Naturally we took some souvenir pictures and I am afraid the first attempt was not a success as you can see from the impressive sneer on my face (directed at the camera, not at Tom and Sue, who in addition to being dedicated Houndists (they thought I smelled good!) also had the good sense to feed me some of the ostrich snacks they brought as tribute—although my humans fear this will not be helpful in the matter of my burgeoning snackaholism. Anyway, a good time was had by all, but especially by me, which is really all that matters.

And as the weather has gotten warmer my interest in the Central Park Lake has grown exponentially. This week I discovered a submerged log upon which it is enjoyable to balance and a deep spot that allows me to bath up to my belly. It is all the more satisfying, as I am not actually supposed to be bathing in the lake at all, but really it is still better than me climbing into the fountains. No one knows which would incur the larger fine but I aspire to find out. And of course bathing in the lake adds wonderful nuances of Return of the Swamp Thing to my fine Houndy aroma which I know my humans appreciate.

But it’s been a busy week in other respects too. On Thursday I paid another visit to the cat hospital to see our friend Dr. Julie Horton who works there on Thursdays. Elizabeth was eager to test her new camera, (the old one having died causing her to scoot down to B&H Photo where the salesman assured her that this one would take fabulous pictures of me owing to its large aperture; I am an expert on large apertures but probably not exactly photogenic ones) but she was disappointed that I don’t like looking at this one any more than I liked looking at the old one and I was disappointed that this one does not appear to have a snack dispensing mechanism or make attention grabbing noises like something I want to hunt and eat.

Anyway, she did capture me trying to get to know this cat better and as you can see its paw is raised-- just after the picture was snapped it swatted me! How rude! Not only that, but everyone laughed; I’ll bet that if I was the thwacker instead of the thwackee I would be labeled a vicious beast. I hate animals that get away with bad behavior.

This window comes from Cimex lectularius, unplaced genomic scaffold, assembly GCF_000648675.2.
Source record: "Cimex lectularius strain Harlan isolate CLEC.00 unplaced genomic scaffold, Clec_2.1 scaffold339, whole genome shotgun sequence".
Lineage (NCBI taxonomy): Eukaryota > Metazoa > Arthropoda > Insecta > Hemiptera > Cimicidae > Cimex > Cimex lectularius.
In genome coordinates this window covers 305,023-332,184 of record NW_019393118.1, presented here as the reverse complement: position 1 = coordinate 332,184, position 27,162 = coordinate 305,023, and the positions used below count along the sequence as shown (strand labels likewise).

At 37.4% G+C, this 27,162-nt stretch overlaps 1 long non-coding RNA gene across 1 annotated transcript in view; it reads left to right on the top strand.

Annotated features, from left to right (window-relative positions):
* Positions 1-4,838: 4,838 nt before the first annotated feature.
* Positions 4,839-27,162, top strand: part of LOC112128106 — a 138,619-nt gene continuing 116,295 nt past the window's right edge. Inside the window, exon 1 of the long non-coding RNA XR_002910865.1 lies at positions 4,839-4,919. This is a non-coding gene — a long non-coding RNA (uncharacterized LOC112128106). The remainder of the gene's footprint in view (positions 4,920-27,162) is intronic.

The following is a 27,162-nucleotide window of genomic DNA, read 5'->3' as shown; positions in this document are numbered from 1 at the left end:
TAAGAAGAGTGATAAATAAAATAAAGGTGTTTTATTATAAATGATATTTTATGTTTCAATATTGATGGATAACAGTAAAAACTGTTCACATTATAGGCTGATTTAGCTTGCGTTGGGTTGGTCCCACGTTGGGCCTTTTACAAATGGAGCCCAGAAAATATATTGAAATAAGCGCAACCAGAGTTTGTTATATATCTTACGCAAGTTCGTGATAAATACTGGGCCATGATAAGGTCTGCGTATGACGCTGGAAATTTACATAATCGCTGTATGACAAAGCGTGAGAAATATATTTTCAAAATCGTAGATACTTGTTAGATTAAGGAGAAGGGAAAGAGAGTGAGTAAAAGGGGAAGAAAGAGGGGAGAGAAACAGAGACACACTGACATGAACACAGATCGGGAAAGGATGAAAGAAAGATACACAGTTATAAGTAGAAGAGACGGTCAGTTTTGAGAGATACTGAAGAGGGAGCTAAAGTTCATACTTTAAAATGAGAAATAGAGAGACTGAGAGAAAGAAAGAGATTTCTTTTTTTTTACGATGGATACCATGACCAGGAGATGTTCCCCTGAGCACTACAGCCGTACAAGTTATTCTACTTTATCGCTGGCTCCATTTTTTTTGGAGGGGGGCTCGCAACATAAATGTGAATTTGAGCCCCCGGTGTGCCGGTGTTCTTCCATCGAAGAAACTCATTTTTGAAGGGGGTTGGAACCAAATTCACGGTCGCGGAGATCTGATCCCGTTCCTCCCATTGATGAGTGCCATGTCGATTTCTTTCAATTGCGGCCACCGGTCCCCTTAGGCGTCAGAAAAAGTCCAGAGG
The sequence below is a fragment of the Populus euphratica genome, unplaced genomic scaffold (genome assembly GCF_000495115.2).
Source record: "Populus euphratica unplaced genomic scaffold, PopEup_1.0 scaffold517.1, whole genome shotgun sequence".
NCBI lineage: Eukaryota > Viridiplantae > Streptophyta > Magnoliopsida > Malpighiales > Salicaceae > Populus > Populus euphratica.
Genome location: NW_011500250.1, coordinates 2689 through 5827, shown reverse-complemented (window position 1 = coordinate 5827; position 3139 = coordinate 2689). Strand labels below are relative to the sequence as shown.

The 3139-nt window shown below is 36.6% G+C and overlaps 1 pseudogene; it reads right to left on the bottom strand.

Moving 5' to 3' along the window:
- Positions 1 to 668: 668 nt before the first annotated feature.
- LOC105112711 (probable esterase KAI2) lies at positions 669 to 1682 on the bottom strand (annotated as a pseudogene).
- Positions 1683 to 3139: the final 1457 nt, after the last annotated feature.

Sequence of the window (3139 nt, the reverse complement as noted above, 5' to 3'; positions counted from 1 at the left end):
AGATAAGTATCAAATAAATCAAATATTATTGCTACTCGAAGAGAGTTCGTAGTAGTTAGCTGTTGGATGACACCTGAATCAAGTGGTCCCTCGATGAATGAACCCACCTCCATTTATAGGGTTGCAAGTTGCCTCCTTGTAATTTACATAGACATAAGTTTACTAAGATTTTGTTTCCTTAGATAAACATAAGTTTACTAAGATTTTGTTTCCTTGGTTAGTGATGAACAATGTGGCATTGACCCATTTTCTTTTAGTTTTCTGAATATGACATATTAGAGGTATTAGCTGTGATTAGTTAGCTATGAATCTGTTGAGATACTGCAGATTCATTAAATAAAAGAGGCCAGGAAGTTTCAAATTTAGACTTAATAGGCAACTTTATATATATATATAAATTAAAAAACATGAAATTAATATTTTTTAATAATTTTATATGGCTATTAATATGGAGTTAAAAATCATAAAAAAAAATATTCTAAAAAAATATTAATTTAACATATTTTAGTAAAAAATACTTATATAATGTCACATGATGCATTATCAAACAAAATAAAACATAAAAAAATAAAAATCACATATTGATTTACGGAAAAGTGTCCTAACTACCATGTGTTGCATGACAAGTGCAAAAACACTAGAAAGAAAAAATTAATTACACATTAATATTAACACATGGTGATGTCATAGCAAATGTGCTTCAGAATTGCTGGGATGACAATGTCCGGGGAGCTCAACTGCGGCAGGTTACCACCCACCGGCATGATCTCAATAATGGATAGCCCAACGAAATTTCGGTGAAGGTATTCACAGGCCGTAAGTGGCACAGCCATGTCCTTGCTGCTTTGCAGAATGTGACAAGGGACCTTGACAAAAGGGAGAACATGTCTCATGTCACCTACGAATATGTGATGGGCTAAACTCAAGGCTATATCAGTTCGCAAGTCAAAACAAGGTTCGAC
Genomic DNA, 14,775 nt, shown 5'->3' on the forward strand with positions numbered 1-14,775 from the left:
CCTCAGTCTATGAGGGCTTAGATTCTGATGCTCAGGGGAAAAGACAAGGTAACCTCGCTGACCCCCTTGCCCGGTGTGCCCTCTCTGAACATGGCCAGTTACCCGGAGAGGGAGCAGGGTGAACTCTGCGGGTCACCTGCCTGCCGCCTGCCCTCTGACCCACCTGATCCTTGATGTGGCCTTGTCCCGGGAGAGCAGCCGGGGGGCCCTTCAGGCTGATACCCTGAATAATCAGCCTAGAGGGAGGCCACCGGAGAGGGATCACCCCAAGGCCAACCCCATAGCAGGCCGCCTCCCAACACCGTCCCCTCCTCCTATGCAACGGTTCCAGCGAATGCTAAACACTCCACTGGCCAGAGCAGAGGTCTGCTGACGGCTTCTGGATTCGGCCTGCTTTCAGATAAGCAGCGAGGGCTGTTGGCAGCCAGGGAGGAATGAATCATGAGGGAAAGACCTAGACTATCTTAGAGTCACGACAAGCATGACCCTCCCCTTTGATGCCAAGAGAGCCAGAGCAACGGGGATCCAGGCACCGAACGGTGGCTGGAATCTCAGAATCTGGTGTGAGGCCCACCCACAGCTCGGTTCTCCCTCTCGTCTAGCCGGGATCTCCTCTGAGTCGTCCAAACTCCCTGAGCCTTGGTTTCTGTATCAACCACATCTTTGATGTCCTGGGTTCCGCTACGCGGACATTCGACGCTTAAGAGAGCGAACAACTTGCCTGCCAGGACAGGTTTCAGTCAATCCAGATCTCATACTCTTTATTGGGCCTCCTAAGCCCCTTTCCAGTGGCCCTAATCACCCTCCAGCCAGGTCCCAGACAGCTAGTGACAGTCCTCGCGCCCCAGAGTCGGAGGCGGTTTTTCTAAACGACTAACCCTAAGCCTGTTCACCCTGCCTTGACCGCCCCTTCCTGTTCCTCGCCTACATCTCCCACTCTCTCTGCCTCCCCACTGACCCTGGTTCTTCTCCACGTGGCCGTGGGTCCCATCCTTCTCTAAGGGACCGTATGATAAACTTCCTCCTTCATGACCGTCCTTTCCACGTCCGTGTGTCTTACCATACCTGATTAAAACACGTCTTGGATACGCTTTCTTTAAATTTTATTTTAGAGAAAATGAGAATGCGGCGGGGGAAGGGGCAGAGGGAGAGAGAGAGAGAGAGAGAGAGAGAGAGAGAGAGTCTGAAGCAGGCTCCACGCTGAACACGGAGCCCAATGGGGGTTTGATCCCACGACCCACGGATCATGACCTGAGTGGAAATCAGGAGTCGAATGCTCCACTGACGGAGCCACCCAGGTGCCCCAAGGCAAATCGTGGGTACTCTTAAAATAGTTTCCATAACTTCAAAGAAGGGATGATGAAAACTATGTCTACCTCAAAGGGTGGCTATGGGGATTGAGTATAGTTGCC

And, yesterday Elizabeth hosted Pluto the French bulldog puppy for the day and the evening and it was non-stop rip snorting action. Here you see me playing bitey face with the little guy (or I would be playing bitey face if his face were actually of sufficient size).

For his part he pretty much plays bitey wrinkle or bitey dewlap with me. Getting any pictures at all is extremely difficult owing to the kinetic nature of our play and Elizabeth’s need to closely referee the bouts (we could have used Tom Shreck’s expertise!) and to make sure that nothing too much gets broken when Pluto chases me around her apartment. Pluto is like one of my stuffed toys come to life (many of them are bigger than he is!) although instead of squeaking he makes a wide assortment of snorty noises (one of the elevator operators in Elizabeth’s building asked her if he was supposed to sound like that or if he was just congested). Fortunately Pluto’s humans generously supplied Elizabeth with the bottle of gin she needed after we both went home.

And as usual, Pluto was instrumental in helping me evaluate the Snack of the Week, courtesy of a generous grant from Mr. Chewy. This week we have Fromm’s Lamb with Cranberry Recipe cookies. Now I have to say that although I like these, I don’t love them. I can’t decide whether it is because I’ve never been all that keen on lamb or the fact that they have only a 5% fat content. They are smallish oval cookies of a good size—not to large or too small—with a pleasant, if neutral floury bouquet. They have good crunchy mouth feel and I manage to keep most of the cookie from falling out of my flews. The snacks are rich in fruits and veggies but perhaps like so many things that are good for us I’d rather have a pizza.

Anyway, it would be remiss of me not to mention that although I have declared March to be Wimsey Birthday Month, Monday was my actual birthday. Accordingly I had a cup of Grom Gelato and paid a visit to a pet store where I purchased a small hedgehog to add to my collection. There is also a bully stick to come and Elizabeth has her eye on a giant Merrick bone that looks like it is a cow femur-- although the mess it would make in her apartment and in my intestines is acting as something of a brake on her purchase decision. But as I have a secret project to assemble an entire cow I urge her at every opportunity to acquire it.

Well, I think I will leave it there for this week. I had a super day in the park today meeting, greeting and goosing. And in other spring news, it’s official: Wimsey, 1, Elizabeth’s new black Hounding pants, 0 (owing to a masterful display of the Wimsey Trifecta of dirt drool and hair). Also the cherry blossoms are out! Flowering tree season has arrived just in time for me to not pose in front of them for Elizabeth’s new camera.

Until next time,

Wimsey, Olympic Puppy Wrestler